Keteleeria fortunei (A. Murr.) Carr.

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Credits

Article from Bean's Trees and Shrubs Hardy in the British Isles

Recommended citation
'Keteleeria fortunei' from the website Trees and Shrubs Online (treesandshrubsonline.org/articles/keteleeria/keteleeria-fortunei/). Accessed 2020-01-17.

Genus

Synonyms

  • Abies fortunei A. Murr.

Glossary

herbarium
A collection of preserved plant specimens; also the building in which such specimens are housed.
apex
(pl. apices) Tip. apical At the apex.
cone
Term used here primarily to indicate the seed-bearing (female) structure of a conifer (‘conifer’ = ‘cone-producer’); otherwise known as a strobilus. A number of flowering plants produce cone-like seed-bearing structures including Betulaceae and Casuarinaceae.
linear
Strap-shaped.
midrib
midveinCentral and principal vein in a leaf.
reflexed
Folded backwards.

References

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Credits

Article from Bean's Trees and Shrubs Hardy in the British Isles

Recommended citation
'Keteleeria fortunei' from the website Trees and Shrubs Online (treesandshrubsonline.org/articles/keteleeria/keteleeria-fortunei/). Accessed 2020-01-17.

An evergreen tree probably 100 ft high, with horizontal branches; young shoots furnished with scurf which soon falls away leaving them smooth; winter-buds small, the basal scales with long, free, linear points. Leaves linear, 1 to 112 in. long, 112 to 15 in. wide, flat, pointed, broadest near the base, where they are abruptly narrowed to a short stalk, shining green on both sides, with twelve to sixteen stomatic lines beneath, forming a pale, faintly defined band each side the midrib, which is quite prominent on both surfaces. The leaves are arranged like those of many silver firs, being attached spirally, but twisted at the base so as to bring them into two opposite spreading sets; they persist five or more years. Cones erect, cylindrical, 4 to 6 in. long, stalked, purple when young, pale brown when ripe.

Native of China; introduced by Fortune in 1844, and extremely rare in cultivation. The finest tree in Europe was in Messrs Rovelli’s nursery at Pallanza, in Italy. I saw this tree in May 1912, when Mr Rovelli told me it was 85 ft high: its trunk was 2 ft 9 in. in diameter; many old cones were scattered beneath. Fortune described the wild trees as having the appearance of a cedar of Lebanon; the Pallanza tree, comparatively young, had very much the aspect of a silver fir.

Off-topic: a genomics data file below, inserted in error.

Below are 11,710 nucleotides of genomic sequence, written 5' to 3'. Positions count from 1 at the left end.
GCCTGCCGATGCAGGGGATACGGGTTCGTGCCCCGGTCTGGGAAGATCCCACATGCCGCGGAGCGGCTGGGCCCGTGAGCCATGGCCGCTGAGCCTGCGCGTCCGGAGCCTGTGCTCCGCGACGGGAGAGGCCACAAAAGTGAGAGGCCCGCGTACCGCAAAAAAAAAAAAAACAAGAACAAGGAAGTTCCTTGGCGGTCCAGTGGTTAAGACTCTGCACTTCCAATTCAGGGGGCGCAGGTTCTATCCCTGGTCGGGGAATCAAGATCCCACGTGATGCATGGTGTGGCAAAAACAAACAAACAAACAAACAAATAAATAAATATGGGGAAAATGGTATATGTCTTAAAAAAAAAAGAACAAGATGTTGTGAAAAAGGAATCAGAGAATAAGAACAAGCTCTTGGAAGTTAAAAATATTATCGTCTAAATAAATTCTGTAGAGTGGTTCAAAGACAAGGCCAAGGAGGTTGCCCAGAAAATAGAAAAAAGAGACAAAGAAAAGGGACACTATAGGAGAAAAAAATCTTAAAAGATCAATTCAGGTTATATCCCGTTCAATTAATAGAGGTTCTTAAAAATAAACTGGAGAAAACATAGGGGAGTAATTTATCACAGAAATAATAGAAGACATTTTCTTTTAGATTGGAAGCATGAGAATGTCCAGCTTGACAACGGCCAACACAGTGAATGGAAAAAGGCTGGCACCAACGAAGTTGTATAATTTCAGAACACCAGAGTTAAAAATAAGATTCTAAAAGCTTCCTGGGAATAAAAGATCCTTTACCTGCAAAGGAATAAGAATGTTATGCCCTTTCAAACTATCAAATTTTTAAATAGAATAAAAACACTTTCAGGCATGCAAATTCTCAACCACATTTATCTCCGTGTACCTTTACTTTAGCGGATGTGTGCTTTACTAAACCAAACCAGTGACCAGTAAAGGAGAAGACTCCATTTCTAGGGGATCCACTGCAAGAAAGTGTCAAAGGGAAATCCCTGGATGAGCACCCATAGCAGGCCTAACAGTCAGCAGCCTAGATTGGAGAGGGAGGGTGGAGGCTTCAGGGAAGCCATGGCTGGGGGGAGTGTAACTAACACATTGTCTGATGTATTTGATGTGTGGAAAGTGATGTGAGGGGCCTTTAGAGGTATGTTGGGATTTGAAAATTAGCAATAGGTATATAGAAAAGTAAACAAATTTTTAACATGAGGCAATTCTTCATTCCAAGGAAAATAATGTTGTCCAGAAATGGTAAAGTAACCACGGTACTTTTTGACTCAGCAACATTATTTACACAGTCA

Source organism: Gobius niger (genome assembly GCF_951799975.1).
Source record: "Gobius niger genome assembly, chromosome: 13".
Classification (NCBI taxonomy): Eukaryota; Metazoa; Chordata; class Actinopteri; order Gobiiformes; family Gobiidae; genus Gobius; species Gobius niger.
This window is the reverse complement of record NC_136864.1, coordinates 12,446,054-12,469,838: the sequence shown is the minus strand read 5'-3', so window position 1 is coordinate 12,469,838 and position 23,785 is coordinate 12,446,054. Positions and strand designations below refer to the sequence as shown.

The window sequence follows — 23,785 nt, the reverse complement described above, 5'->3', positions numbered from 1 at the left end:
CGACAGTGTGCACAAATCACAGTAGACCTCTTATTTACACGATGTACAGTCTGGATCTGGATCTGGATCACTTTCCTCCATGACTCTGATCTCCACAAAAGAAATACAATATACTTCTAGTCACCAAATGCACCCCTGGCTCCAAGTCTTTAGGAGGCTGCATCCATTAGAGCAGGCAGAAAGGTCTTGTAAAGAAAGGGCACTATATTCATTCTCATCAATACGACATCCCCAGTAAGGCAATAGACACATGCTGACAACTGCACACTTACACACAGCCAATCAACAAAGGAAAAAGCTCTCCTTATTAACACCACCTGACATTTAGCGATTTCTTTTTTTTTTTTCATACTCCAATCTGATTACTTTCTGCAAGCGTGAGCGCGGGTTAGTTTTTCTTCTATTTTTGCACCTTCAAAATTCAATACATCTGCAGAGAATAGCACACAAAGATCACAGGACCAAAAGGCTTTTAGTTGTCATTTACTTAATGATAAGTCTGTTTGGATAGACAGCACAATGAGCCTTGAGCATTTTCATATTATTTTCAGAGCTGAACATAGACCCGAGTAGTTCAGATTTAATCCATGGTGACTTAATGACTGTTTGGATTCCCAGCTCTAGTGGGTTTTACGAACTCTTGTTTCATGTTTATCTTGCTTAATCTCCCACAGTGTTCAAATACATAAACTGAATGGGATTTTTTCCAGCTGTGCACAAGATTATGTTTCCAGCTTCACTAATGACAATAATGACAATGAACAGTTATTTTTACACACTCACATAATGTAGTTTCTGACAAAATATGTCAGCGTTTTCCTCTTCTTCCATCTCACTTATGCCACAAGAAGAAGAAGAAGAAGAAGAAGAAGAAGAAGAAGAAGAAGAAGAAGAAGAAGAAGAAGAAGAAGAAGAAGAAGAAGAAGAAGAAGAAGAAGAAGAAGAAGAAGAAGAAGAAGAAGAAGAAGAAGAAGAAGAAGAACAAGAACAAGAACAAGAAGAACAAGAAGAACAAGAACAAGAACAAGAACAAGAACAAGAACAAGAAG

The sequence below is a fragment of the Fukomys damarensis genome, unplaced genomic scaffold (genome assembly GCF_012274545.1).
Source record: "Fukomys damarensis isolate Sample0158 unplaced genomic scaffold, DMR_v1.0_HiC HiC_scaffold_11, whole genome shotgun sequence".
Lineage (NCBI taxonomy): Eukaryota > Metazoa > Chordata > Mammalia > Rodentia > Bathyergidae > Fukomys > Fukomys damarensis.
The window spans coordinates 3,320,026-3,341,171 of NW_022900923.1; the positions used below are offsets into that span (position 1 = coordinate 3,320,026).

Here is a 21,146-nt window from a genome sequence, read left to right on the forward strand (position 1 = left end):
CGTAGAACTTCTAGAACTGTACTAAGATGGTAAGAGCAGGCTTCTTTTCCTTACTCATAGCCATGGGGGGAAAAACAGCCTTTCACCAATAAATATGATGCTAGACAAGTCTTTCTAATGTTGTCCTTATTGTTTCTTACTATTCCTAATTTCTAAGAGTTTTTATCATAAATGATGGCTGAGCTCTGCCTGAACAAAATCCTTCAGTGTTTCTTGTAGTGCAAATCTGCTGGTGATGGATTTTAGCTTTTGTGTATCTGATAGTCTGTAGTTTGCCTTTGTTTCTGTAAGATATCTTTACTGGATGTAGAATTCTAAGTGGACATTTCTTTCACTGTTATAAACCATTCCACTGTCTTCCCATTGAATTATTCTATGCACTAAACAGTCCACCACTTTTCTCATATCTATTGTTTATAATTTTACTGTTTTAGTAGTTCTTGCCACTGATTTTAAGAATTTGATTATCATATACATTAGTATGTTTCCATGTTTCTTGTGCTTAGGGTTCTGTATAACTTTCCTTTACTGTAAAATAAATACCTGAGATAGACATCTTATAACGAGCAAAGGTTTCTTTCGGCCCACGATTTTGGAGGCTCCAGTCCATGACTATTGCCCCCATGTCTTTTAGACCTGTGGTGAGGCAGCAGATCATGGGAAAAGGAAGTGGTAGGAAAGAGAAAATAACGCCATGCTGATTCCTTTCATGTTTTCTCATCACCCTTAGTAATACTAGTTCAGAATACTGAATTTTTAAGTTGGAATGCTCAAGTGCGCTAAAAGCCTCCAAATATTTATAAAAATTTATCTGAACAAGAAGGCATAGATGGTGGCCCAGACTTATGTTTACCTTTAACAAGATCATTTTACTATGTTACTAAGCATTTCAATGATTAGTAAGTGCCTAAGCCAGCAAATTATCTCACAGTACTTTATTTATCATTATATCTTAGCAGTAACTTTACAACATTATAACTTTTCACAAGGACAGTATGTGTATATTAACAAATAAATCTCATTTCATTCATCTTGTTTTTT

The failure of K. fortunei to thrive in the British Isles is perhaps due to insufficient summer-heat rather than to any lack of hardiness. The largest specimens recorded are: Leonardslee, Sussex, 37 × 2 ft (1962); Wakehurst Place, Sussex, 39 × 234 ft and 30 × 134 ft (1971).

K. davidiana [Bertrand] Beissn. is another species native of W. China. It was introduced to Kew by Henry in 1889, and Wilson found it and introduced it again in 1908. The young shoots differ from those of K. fortunei in remaining downy for two years or more. According to Wilson’s specimens of adult plants, the leaves of cone-bearing or adult branches differ from those of K. fortunei in becoming blunt and conspicuously notched at the apex, and in having the midrib sunken above. The cone-scales are also more reflexed at the margin. Wilson found cones 8 in. long.

From the Supplement (Vol. V)

The two trees at Wakehurst Place, Sussex, mentioned in the first printing of the current edition, were subsequently identified by David Hunt of the Kew Herbarium as K. davidiana.

K. davidiana - specimens: Wakehurst Place, Sussex, 46 × 3 ft (1984) and 41 × 2 ft (1982); Leonardslee, Sussex, 40 × 234 ft (1984); National Botanic Garden, Glasnevin, Eire, 26 × 212 ft (1980); Headfort, Co. Meath, Eire, 30 × 5 ft (1980).

According to F. Flous, it is not only in this species that the leaves become blunt and notched on coning trees; they do so also in K. fortunei. The difference she gives is in the length of the leaves: 15 to 25 mm long in K. fortunei against 15 to 40 mm in K. davidiana; another difference adduced is that in the former the leaves have fifteen to twenty lines of stomata in each band beneath, against twelve to fifteen in the latter.

Plants under the name K. evelyniana Mast. are now in cultivation. This keteleeria, described in 1903 from a specimen collected in Yunnan, is recognised by Flous, according to whom it differs in having leaves with well-marked stomatiferous bands on the upper as well as the lower surface. It is, however, questionable whether it is any more than a state of K. fortunei.


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